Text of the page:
Intel Drops One Laptop Per Child Program

Dennis Faas's picture

In what's being called a big blow to a One Laptop Per Child (OLPC) program designed to bring millions of low-cost laptop computers to children in developing countries, Intel Corp. has abandoned the program, citing disagreements with the organization. (Source:

Intel joined the OLPC board in July, agreeing to contribute money and technical expertise. The fallout came a few days before the OLPC-designed laptop that uses an Intel chip was going to debut at the Consumer Electronics Show in Las Vegas.

According to Intel spokesman Chuck Mulloy, the company quit the non-profit project and the OLPC board due to a "philosophical impasse" between the two parties. In the meantime, Intel is continuing their own inexpensive laptop design called the "Classmate", marketing it in some of the same regions targeted by the OLPC.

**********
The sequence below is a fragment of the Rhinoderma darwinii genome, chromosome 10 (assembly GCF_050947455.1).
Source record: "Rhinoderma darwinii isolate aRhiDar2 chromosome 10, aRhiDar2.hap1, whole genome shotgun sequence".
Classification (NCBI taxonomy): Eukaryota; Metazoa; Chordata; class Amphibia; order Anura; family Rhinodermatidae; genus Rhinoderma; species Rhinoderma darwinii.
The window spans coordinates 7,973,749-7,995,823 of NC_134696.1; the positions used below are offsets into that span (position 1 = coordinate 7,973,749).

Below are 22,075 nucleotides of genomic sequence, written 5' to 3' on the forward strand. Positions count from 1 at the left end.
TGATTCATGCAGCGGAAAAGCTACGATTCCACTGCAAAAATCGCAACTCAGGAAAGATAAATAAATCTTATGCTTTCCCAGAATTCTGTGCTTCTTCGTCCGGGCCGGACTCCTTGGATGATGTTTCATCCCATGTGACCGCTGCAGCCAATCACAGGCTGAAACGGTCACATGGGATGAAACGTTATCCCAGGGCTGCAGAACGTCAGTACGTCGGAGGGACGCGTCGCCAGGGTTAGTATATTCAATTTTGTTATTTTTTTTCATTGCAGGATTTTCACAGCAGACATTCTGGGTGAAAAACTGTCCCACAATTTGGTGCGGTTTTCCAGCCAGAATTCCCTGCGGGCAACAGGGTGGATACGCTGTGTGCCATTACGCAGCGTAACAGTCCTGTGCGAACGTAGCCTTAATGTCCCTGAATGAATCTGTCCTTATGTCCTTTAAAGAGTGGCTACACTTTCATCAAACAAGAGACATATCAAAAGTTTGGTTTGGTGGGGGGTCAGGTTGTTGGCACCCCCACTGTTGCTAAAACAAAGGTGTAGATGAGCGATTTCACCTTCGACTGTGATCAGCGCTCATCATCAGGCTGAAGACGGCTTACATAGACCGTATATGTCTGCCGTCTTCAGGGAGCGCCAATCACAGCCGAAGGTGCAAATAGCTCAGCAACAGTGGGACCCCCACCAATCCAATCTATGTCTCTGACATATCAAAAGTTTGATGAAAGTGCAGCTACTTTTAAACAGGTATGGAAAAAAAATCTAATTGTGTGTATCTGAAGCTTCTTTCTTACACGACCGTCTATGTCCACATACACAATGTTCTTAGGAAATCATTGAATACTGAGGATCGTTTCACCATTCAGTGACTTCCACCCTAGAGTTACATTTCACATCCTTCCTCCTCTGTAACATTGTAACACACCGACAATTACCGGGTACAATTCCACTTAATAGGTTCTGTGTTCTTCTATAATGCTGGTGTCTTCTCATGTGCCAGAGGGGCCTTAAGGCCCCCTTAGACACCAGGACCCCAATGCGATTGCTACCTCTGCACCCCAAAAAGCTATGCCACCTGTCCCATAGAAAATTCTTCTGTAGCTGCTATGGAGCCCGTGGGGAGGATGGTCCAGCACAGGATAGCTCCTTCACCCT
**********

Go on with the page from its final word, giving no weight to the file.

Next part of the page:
Mulloy said the OLPC organization asked Intel to end their support for non-OLPC platforms, including the Classmate PC, and to focus on the OLPC platform exclusively. Intel decided to deny the request. OLPC was not immediately available for comment.

Nicholas Negroponte, former Media Lab Director at the Massachusetts Institute of Technology (MIT), founded the OLPC program in 2005. Originally the concept was to offer a "$100 laptop," but the green-and-white low-power "XO" computer now costs $188, running a Linux operating system and a chip made by Advanced Micro Devices Inc. (AMD), a rival of Intel.

Mulloy said the use of AMD chips had nothing to do with Intel's decision to withdraw from the project. Intel seemed to believe all along that there was a need for alternatives to OLPC in order to meet the needs of children in poor countries.

Visit Bill's Links and More for more great tips, just like this one!

| Tags:
Rate this article: 
No votes yet